Screaming and scrambling her feet under her in that pathetically cartoon-like manner, she finally gripped the hardwood floors and swung her pole wildly about her, smashing an antique picture up on the wall behind the upright dresser (that her mother had given her), her jewelry armoire to her left, and totaling her hanging bedroom light fixture above. This, unfortunately, popped her lance apart, shortening it by half, and sending the years-compressed spring ricocheting off a wall and onto the hardwood floor out of view.
Kina backed up against another wall—but the hands again found her, shooting out of the wall around her.
Once again crazy with fear, Kina swung what remained of the bathroom lance-now-baton directly at the spot on the wall from which the red hands had emerged. They were now gone, but that didn’t stop her from gouging out a good-sized chunk of wallpaper and wallboard.
She backed up to her doorway, when the hands again jut out for her. Kina swung her weapon and this time connected with her other dresser’s mirror, obliterating.
“Come on, you son-of-a-bitch! Show yourself, whatever you are! Come on!”
She got back to her feet and angrily swung at walls and the bedroom, which was one of those cheap, hollow things. Her stick stuck in the door , and unable to pull free, she viciously kicked—slipped—and knocked herself out as she connected with the floor….
Kina entered her office at KRDO’s 95.1 (“The Peak”) radio station. She dropped her purse and bags on the floor, then dropped herself into her chair. Sucking on a throat lozenge, she coughed. Her throat was still raw. Shawnee, one of the D.J.s, poked her head into her office.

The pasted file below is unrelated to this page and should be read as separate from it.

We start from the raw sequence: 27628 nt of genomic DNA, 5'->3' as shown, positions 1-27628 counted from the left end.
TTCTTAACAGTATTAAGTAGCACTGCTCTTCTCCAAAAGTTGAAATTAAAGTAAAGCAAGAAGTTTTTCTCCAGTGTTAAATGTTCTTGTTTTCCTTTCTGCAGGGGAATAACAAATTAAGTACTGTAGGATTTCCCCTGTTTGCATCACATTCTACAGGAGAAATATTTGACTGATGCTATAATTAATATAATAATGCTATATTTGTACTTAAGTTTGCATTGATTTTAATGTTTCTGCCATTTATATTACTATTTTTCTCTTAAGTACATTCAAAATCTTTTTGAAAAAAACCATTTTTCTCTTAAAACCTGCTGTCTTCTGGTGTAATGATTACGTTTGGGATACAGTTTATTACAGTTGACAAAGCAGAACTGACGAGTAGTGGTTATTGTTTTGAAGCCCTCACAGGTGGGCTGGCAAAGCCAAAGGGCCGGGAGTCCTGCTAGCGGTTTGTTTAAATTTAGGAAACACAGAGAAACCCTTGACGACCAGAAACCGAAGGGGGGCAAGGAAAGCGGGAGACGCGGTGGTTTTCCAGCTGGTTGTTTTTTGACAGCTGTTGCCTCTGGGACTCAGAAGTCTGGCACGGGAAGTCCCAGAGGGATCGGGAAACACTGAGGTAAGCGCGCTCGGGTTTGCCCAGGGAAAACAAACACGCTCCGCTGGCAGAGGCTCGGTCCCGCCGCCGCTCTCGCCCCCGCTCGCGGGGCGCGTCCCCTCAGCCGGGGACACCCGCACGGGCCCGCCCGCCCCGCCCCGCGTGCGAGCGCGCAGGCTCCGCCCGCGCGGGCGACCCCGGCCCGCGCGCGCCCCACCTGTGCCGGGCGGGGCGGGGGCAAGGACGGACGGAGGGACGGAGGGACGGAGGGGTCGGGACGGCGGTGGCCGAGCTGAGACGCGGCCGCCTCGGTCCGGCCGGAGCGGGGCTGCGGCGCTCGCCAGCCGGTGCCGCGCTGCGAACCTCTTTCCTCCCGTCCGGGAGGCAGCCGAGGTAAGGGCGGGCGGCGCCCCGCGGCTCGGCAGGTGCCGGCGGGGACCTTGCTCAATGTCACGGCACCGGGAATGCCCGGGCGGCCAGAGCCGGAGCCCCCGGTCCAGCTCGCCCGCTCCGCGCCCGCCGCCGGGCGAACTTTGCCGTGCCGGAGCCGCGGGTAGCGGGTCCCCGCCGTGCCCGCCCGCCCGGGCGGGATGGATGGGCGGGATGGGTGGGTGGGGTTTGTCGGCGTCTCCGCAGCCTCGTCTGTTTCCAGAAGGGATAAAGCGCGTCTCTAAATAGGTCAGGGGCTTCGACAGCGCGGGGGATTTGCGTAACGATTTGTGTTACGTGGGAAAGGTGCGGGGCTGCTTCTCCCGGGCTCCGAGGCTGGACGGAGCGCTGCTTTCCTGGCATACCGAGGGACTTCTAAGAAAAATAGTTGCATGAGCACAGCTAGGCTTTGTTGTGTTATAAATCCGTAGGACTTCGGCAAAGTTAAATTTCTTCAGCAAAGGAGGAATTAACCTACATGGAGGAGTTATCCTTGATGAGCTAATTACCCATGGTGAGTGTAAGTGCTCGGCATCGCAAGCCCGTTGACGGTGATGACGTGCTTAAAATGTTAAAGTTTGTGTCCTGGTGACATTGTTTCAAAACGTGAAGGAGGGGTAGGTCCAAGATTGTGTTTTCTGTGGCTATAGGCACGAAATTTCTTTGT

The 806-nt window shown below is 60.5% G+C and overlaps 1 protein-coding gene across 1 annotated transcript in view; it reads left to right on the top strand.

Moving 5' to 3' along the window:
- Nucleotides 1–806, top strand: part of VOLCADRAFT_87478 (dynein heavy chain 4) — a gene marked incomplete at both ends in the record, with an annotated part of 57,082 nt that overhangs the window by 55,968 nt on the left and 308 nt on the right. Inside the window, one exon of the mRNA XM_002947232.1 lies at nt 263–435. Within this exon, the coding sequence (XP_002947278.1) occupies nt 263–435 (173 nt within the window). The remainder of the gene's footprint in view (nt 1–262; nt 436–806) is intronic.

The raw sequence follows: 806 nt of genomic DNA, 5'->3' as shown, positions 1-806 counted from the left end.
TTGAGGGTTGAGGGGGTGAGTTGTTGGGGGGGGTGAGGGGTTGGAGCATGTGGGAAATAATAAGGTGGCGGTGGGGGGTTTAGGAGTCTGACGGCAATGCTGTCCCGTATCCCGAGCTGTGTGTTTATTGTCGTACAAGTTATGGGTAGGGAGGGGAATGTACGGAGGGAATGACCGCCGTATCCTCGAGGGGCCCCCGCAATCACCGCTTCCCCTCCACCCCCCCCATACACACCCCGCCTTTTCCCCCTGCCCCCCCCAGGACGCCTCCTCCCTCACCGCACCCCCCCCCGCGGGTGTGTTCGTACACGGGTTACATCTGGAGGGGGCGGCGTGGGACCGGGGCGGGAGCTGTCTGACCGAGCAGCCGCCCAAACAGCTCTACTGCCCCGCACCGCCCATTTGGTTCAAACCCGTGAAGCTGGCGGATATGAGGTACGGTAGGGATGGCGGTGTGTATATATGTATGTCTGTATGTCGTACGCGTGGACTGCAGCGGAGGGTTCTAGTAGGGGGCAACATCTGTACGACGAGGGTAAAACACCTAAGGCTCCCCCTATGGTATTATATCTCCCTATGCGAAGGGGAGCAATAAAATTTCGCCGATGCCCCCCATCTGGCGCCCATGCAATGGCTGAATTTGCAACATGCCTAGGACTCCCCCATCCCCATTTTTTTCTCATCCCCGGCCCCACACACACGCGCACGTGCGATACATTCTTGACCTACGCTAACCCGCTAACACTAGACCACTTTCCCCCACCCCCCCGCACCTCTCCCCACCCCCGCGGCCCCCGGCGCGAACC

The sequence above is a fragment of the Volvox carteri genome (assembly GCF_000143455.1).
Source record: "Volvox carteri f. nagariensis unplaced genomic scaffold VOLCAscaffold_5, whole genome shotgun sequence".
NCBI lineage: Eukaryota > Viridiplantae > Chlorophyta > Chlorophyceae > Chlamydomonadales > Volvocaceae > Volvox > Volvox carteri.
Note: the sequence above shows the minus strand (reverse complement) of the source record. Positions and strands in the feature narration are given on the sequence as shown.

“You okay, hon?”
Kina barely looked up. Her back was to the door, but she glanced into the review mirror to the left of her computer.
“No…,” she said, her voice squeaking.
“What happened to your voice?” Shawnee asked, entering her office. “We heard you’d had some kind of accident.”
Kina again coughed.
“I had a really, really, really bad dream last night and screamed my head off. Ended up banging my elbow, breaking a nail,” she said in a half-whisper, displaying her wounds, “then smacked my head up real good.”
Kina lightly touched the bump on her noggin.
“Damn, girl, must’ve been some dream,” Shawnee said, trying not to laugh, but smiling broadly.
“Doctor said I’ll live…but I wondered if she’d been the right one for me….”
Shawnee let out a good laugh. She came in farther and leaned against the edge of Kina’s L-shaped desk, right up alongside her as she intently eyed her. She placed a concerned hand to Kina’s back, and said, “Anything you wanna talk about?”
Kina shook her head. “No…just wanna forget about it all. Get back into my every day routine, you know? I don’t really remember anything about it, anyway,” Kina said, lying.
“Nothing? With all those war wounds?” Shawnee said, casually picking away at a stray piece of Kina’s hair.